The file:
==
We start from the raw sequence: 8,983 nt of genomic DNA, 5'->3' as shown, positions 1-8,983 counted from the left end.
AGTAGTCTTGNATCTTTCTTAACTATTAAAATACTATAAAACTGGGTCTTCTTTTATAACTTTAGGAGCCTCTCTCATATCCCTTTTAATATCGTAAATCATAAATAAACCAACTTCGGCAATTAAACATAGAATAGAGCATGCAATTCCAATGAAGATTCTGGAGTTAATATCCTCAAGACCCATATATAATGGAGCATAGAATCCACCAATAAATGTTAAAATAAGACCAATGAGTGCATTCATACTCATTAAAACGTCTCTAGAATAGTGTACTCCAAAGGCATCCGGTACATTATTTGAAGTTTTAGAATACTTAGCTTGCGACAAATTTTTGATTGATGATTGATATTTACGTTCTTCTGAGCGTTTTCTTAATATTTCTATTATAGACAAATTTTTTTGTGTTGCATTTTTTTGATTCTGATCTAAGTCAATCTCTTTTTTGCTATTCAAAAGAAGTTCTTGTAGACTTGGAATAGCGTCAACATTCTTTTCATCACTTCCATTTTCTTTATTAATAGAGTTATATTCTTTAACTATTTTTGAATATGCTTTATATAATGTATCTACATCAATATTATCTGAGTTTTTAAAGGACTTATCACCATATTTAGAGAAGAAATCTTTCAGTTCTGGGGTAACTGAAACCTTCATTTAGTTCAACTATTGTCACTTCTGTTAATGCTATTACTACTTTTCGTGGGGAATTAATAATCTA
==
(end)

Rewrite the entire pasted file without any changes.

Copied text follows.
We start from the raw sequence: 8,983 nt of genomic DNA, 5'->3' as shown, positions 1-8,983 counted from the left end.
AGTAGTCTTGNATCTTTCTTAACTATTAAAATACTATAAAACTGGGTCTTCTTTTATAACTTTAGGAGCCTCTCTCATATCCCTTTTAATATCGTAAATCATAAATAAACCAACTTCGGCAATTAAACATAGAATAGAGCATGCAATTCCAATGAAGATTCTGGAGTTAATATCCTCAAGACCCATATATAATGGAGCATAGAATCCACCAATAAATGTTAAAATAAGACCAATGAGTGCATTCATACTCATTAAAACGTCTCTAGAATAGTGTACTCCAAAGGCATCCGGTACATTATTTGAAGTTTTAGAATACTTAGCTTGCGACAAATTTTTGATTGATGATTGATATTTACGTTCTTCTGAGCGTTTTCTTAATATTTCTATTATAGACAAATTTTTTTGTGTTGCATTTTTTTGATTCTGATCTAAGTCAATCTCTTTTTTGCTATTCAAAAGAAGTTCTTGTAGACTTGGAATAGCGTCAACATTCTTTTCATCACTTCCATTTTCTTTATTAATAGAGTTATATTCTTTAACTATTTTTGAATATGCTTTATATAATGTATCTACATCAATATTATCTGAGTTTTTAAAGGACTTATCACCATATTTAGAGAAGAAATCTTTCAGTTCTGGGGTAACTGAAACCTTCATTTAGTTCAACTATTGTCACTTCTGTTAATGCTATTACTACTTTTCGTGGGGAATTAATAATCTA